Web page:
President Cyril Ramaphosa has urged Gauteng’s middle class not to turn their backs on the ruling party. Picture: Hannah McKay/Reuters
President Cyril Ramaphosa has urged Gauteng’s middle class not to turn their backs on the ruling party. Picture: Hannah McKay/Reuters

ANC wants love back, Ramaphosa pleads to Gauteng's middle class

By Siviwe Feketha Time of article published Jun 1, 2018

Share this article:

Johannesburg - President Cyril Ramaphosa has launched a charm offensive on Gauteng’s middle class, urging them not to turn their backs on the ruling party as he leads the charge in reclaiming its moral and ethical integrity.

Ramaphosa was speaking on Thursday night in Sandton, south of Johannesburg, where he asked for love back for the ANC from the middle class, who were among those abandoned the ANC when its lost two key metros – Johannesburg and Tshwane in the 2016 local elections.

The party is also facing a possibility of being dislodged from power in Gauteng in next year’s general elections should its electoral support continue to drop.

 Addressing a packed auditorium of professionals and academics, he said despite the trust deficit which saw people losing confidence in the ANC, the ruling party had now been reclaimed from its wrong path and that it wanted.

“Colleagues, friends, we have found our back to our pathway. We are back. The ANC is back. It is for this that people like Archbishop Desmond Tutu even in his retirement sees this new dawn. 

Read more: LOOK: Tutu welcomes Ramaphosa, cautiously optimistic about 'new dawn'

“We need to restore hope in the hearts and minds of our people about our seriousness in dealing with that which made their hope to plummet," Ramaphosa said.

Ramaphosa indicated that he visited and apologised to Tutu on Thursday about how he had been treated by the ANC over the years.

He said the ANC wanted a "love back" and support for the party's  "Thuma Mina" campaign.

"I guess your presence here today is clear demonstration that you have rekindled your love back to the ANC... It is now time to harness the collective abilities of our people,” he added.

Ramaphosa said his administration had its hands full cleaning governance as part of restoring confidence of the people, including in state owned companies where he said rot had festered.

Also read: Ramaphosa urges professionals to join #ThumaMina campaign

WATCH: President Ramaphosa breaks fast and barriers during Ramadaan

“SOEs were sewed of corruption. They were like where the sanitation has clogged up. There was rot. There was filth and there was deep corruption in those state owned enterprises. We are rooting all that out right now. By so doing, we are not even waiting for the state capture commission. We have hit the ground running,” he said.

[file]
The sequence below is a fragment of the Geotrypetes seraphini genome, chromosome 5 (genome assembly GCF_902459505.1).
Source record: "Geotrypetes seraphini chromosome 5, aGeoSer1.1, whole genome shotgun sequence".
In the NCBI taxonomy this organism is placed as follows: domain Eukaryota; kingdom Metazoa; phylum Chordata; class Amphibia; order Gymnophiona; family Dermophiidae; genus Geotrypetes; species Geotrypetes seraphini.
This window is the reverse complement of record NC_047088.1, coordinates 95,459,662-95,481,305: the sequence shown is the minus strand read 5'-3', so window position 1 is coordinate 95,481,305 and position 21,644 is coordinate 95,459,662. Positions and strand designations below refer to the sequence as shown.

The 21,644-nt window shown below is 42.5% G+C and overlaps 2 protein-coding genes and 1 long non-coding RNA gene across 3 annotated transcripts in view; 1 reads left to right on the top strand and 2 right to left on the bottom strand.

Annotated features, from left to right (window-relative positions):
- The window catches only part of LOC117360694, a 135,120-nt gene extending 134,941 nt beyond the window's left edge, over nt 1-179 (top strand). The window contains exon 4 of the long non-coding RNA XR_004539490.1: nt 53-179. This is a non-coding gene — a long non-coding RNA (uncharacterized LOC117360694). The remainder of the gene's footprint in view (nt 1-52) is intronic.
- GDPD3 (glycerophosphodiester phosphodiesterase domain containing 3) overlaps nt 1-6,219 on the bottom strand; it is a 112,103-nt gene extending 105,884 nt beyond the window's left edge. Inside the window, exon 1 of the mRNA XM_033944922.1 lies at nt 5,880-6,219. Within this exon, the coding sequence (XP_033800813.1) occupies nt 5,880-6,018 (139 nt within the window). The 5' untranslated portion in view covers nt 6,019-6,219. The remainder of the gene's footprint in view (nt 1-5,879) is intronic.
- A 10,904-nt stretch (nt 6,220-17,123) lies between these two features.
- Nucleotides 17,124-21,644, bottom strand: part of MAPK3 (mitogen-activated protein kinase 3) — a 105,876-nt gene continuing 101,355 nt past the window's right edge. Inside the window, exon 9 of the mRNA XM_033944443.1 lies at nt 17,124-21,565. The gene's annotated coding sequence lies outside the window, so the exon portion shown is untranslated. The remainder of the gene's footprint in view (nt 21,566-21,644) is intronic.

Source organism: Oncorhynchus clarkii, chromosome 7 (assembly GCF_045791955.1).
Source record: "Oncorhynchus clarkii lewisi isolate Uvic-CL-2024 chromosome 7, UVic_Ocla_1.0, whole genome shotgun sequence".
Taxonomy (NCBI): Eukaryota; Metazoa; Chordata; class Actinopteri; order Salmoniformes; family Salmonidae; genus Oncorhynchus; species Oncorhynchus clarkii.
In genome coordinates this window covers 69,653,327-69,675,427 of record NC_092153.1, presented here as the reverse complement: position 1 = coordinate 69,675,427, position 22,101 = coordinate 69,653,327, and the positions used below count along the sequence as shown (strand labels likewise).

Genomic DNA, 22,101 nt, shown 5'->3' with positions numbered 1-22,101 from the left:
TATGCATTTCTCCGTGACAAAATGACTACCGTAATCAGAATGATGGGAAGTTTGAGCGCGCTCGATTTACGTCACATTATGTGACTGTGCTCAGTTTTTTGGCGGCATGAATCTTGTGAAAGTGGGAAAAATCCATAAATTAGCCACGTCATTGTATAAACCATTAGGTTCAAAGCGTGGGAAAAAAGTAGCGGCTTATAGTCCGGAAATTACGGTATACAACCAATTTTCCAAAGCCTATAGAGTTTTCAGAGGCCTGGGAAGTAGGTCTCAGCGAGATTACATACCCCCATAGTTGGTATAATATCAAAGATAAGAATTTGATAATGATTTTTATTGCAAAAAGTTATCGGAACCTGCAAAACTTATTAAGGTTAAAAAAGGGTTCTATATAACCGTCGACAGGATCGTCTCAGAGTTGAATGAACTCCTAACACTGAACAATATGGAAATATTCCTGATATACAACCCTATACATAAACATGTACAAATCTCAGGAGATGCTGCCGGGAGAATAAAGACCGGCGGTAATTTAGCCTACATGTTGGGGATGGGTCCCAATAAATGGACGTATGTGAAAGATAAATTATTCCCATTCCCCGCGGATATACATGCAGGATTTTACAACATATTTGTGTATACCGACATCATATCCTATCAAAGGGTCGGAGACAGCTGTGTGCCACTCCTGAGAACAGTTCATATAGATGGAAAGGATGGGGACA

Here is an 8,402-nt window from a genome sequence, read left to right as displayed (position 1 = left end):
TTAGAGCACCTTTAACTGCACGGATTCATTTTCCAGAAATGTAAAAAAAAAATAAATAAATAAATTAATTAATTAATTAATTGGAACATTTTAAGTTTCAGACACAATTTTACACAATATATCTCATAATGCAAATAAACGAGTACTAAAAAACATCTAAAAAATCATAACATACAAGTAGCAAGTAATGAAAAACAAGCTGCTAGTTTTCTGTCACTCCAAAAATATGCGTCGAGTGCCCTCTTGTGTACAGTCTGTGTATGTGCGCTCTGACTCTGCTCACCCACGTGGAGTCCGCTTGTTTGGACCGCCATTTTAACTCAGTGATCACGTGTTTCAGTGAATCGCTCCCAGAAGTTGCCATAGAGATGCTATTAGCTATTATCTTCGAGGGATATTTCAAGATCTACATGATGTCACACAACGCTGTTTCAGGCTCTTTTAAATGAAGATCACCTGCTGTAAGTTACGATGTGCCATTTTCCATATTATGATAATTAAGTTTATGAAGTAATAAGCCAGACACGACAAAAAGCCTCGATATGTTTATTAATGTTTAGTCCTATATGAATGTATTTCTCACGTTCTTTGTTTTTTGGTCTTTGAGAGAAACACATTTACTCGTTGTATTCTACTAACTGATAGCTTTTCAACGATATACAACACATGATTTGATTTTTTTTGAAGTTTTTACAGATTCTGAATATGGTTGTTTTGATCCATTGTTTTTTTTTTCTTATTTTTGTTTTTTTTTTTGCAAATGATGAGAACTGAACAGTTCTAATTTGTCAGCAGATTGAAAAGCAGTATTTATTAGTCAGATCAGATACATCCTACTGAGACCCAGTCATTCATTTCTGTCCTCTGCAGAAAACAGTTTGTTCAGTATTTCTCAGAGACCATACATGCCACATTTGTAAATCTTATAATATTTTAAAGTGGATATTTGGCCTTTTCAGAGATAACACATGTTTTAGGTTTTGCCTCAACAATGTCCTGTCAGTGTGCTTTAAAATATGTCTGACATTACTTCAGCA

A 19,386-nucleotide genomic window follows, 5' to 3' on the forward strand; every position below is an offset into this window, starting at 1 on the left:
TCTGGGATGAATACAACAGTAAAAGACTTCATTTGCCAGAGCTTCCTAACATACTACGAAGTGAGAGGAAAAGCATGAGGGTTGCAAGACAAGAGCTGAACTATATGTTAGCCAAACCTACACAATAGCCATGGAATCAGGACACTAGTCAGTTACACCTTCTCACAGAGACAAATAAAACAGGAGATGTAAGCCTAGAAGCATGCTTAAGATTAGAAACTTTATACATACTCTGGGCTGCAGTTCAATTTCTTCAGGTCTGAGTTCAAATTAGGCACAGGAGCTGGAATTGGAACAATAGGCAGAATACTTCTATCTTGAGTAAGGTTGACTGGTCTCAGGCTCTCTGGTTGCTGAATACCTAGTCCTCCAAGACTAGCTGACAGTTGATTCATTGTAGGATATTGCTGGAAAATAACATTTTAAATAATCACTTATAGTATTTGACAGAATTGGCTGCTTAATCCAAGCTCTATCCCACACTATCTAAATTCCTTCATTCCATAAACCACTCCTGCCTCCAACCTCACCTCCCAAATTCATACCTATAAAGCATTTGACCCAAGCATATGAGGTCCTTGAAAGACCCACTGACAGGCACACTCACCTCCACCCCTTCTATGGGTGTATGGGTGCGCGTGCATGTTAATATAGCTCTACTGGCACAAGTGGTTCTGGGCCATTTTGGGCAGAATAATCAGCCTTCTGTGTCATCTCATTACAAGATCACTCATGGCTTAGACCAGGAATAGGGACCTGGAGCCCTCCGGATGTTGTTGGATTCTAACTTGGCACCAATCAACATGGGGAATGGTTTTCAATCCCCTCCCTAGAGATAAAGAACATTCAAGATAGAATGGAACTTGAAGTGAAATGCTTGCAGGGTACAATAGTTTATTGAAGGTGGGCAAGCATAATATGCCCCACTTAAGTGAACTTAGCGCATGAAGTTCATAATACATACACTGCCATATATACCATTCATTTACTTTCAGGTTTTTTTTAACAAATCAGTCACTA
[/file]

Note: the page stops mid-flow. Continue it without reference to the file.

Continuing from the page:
State companies including power utility Eskom, arms manufacturer Denel and Transnet have been embroiled in grand scale and serious allegations of looting linked to the controversial Gupta family which enjoyed close ties with former president Jacob Zuma, all of who are the main subjects of the State of Capture Commission of Enquiry. 

Ramaphosa said he would now monitor them closely after proper people have been installed to run them.

“We have set up a presidential SOE council where all key state owned enterprises in our economy are going to be overseen, where we are going to look at the balance sheet of every state owned enterprise – scrutinise it properly and see what in each so that the balance sheet management is no longer in the dark corner of some funny office somewhere away from that state owned enterprise,” he said

He said his recent interventions in the North West governance including taking over the administration of the province had also made him and his cabinet better aware of the crisis that had been going in local governance.

“We have identified those failures and we are going to work extremely hard to ensure that our local government serves the interests of our people.

“If there is anything I want to focus more attention on it is precisely this local government problems because that is precisely where our people live. The lessons that we are drawing from the North West – That Section 100 takeover – are going to help us to see how we can have what we would call an early monitoring system so that we are aware and we are alive at an early stage about some of the things that may be going wrong,” Ramaphosa said.

Gauteng Premier David Makhura, who accompanied Ramaphosa, also appealed to professionals and academics to return their support to the ANC and join its ranks.

Most of those who spoke at the event hailed Ramaphosa’s swift action against corruption and vowed to join the ANC’s Thuma Mina campaign.

Black Business Council chief executive Kganki Matabane however warned Ramaphosa against what he called a recycling of people in state owned company appointments, adding that fresh blood needed to be considered.

Political Bureau

Share this article: